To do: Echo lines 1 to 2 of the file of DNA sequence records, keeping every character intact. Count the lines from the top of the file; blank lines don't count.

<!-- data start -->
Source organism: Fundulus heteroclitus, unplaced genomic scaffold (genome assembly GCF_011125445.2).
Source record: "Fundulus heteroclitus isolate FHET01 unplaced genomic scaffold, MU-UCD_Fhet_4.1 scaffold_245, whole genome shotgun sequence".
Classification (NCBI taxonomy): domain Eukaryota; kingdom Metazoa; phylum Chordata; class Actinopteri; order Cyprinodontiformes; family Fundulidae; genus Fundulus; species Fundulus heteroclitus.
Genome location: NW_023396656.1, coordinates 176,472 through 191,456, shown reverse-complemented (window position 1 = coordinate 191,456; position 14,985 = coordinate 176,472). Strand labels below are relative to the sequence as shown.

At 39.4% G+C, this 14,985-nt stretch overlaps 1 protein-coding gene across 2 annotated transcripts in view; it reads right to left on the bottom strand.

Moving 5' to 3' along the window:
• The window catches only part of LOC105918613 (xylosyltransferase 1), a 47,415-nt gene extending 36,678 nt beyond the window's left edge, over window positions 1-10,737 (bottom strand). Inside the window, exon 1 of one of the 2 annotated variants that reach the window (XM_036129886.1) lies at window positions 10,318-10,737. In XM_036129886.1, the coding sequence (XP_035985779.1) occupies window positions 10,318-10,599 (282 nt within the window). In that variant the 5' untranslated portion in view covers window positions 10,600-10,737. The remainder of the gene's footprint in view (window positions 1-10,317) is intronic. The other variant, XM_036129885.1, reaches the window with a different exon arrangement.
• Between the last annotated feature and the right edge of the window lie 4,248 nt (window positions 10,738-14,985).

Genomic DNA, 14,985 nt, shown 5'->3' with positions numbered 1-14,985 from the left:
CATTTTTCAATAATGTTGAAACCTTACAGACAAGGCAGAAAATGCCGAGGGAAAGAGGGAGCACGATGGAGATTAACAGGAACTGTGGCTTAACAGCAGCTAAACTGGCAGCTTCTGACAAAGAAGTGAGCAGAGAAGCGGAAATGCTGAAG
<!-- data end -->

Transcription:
Source organism: Fundulus heteroclitus, unplaced genomic scaffold (genome assembly GCF_011125445.2).
Source record: "Fundulus heteroclitus isolate FHET01 unplaced genomic scaffold, MU-UCD_Fhet_4.1 scaffold_245, whole genome shotgun sequence".